In the book “Welcome to Your Brain,” the authors describe maximizers as people who “spend a lot of time worrying about differences, no matter how small. In a consumer society with choices everywhere, maximizers suffer from an inability to recognize when an alternative is good enough. Indeed, from an economic perspective, spending the additional time on maximization doesn’t make sense since your time itself has some monetary value.”
On the opposite end of the spectrum we have satisficers who are described as individuals who “look until they find something good enough, then stop. Satisficers are decisive, don’t look back, and have little regret, even about mistakes.”
So what does this have to persuasion? Plenty, because in an information overloaded society in which some experts estimate the average person sees more than 3,000 marketing messages a day we cannot possibly process all the information that comes to us through our five senses. And put on top of that the fact that so much can change in a single day, sometimes it’s all we can do to not just cover our ears, close our eyes and start screaming.
For example; I can’t process all the features of all the smart phones and balance them with all the pricing options while weighing all the new features and options I hear might come out in the next few months. TMI – too much information! Therefore, if I’m like most people I will “satisfice.” Satisficing refers to “the act of choosing an alternative that is just sufficient to satisfy a goal.” I do it, I bet you do it and so do most other people.
Dr. Cialdini’s six principles of influence act as mental short cuts, decision triggers if you will, in an information overloaded society because they help us quickly process information in a way that allows us to make a quicker decisions that we’re satisfied with. Here are some quick examples related to buying a smart phone.
Liking – A good friend of yours owns the phone you’re considering and has nothing but good things to say. He encourages you to buy the same phone and you trust his opinion because you have the same tastes in a lot of things.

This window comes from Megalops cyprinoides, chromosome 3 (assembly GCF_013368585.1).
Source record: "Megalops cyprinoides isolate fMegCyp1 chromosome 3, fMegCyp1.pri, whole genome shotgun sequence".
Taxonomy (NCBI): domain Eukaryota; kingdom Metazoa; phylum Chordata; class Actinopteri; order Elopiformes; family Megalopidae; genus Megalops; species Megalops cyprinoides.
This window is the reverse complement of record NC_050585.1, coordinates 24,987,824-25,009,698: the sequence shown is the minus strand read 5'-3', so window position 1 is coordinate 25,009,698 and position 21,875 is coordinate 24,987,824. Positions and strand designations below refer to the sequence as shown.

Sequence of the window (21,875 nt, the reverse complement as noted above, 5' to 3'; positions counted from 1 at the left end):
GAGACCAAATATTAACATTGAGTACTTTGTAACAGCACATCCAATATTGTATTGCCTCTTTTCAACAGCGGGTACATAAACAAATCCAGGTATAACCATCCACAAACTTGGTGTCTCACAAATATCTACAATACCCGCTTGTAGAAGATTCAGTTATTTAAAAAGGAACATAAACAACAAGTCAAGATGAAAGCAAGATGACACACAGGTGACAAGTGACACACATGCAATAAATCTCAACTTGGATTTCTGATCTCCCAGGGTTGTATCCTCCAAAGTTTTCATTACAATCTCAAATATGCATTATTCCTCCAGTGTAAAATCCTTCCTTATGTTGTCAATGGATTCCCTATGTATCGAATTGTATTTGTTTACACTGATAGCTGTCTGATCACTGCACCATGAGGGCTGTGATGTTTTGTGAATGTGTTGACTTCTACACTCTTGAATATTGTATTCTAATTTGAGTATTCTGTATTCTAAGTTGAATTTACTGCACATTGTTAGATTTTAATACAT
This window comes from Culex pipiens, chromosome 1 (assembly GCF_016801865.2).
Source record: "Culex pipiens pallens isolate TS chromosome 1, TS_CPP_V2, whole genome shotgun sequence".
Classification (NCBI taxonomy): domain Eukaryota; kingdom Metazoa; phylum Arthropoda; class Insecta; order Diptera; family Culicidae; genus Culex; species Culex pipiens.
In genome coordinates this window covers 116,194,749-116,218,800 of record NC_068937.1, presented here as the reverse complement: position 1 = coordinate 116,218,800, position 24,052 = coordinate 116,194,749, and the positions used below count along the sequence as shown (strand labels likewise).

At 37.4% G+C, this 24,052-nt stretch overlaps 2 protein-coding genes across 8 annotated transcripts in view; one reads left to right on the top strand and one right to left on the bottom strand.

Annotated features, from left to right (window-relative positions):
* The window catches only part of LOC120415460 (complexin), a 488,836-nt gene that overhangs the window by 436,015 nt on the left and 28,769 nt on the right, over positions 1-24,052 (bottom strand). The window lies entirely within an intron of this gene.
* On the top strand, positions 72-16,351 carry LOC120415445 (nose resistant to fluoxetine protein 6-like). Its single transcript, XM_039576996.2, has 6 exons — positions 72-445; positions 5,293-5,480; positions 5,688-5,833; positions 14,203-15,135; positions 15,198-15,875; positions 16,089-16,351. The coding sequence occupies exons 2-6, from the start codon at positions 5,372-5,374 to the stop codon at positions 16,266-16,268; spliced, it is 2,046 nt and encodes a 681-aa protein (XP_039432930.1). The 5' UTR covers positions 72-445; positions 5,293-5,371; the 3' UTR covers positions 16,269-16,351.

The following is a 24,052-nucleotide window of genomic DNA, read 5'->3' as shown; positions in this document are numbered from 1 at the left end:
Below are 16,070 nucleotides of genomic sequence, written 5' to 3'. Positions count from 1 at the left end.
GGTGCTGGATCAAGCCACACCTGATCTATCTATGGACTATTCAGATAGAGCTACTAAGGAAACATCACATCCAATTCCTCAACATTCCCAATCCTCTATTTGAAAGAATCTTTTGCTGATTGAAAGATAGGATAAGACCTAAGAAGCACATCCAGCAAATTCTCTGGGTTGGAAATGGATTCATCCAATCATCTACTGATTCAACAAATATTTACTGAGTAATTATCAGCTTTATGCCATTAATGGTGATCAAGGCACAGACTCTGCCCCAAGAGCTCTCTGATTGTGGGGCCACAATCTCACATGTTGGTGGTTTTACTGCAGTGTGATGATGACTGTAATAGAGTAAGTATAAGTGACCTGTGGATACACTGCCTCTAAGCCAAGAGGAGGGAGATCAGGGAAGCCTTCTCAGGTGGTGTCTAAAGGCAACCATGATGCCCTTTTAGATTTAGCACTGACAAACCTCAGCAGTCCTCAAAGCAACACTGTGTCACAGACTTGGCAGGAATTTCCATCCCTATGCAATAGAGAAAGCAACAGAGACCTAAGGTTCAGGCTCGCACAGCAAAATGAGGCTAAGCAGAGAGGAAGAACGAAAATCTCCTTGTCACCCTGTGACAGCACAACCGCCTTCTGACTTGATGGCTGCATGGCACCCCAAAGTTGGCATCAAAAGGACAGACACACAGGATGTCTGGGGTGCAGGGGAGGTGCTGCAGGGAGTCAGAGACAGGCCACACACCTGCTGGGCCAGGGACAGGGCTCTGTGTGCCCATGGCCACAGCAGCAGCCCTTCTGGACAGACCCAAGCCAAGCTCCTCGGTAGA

Reciprocity – When you were comparing phones and asking questions the store clerk spent a lot of time with you. You’d feel kind of bad not buying from him after he did all that for you.
Authority – You read Consumer Reports and it rated one phone you’re considering highest in three of four categories. The magazine is the most reputable, unbiased source you know.
Consensus – Everyone has the brand you’re looking at and people are raving about it. They can’t all be wrong.
Consistency – When you told the salesperson the general features you were looking for she pointed you to a phone that had almost every single one. How can you not buy it after you said that’s what you wanted in a phone?
Scarcity – You’re shown a phone and told a newer model is coming out in a few months. Now you worry because you might not be able to get this one at the low price because everyone else will buy them up while it’s still a great deal.
As noted earlier, most people engage in satisficing but that still leaves the maximizers so how do we deal with them? Maximizers by nature are probably more analytical so my advice would be to concentrate on these principles of influence:
Authority – Let them know what the experts are saying and show them hard data because this appeals to their strength – logic.
Consistency – Get them to tell you in detail what they want. The more detail the better because if you can show them how your offering matches up then it’s only logical for the deep thinker to go with your request.
Scarcity – No one likes to lose so show them their lost dollars, time, and opportunity by not going with your recommendation relatively soon. Remind them that new features and upgrades will always come out but they’re losing the opportunity to enjoy your product in the meantime.
So whether your mom, dad, or grandpa were right about their two tier classification systems, science tells us there’s at least one other category, maximizers and satisficers. It would do you well to not only understand which category you fall into but which category those you’re trying to persuade fall into because it will make the persuasion process much easier.
Helping You Learn to Hear “Yes”.
Helping You Learn to Hear “Yes”.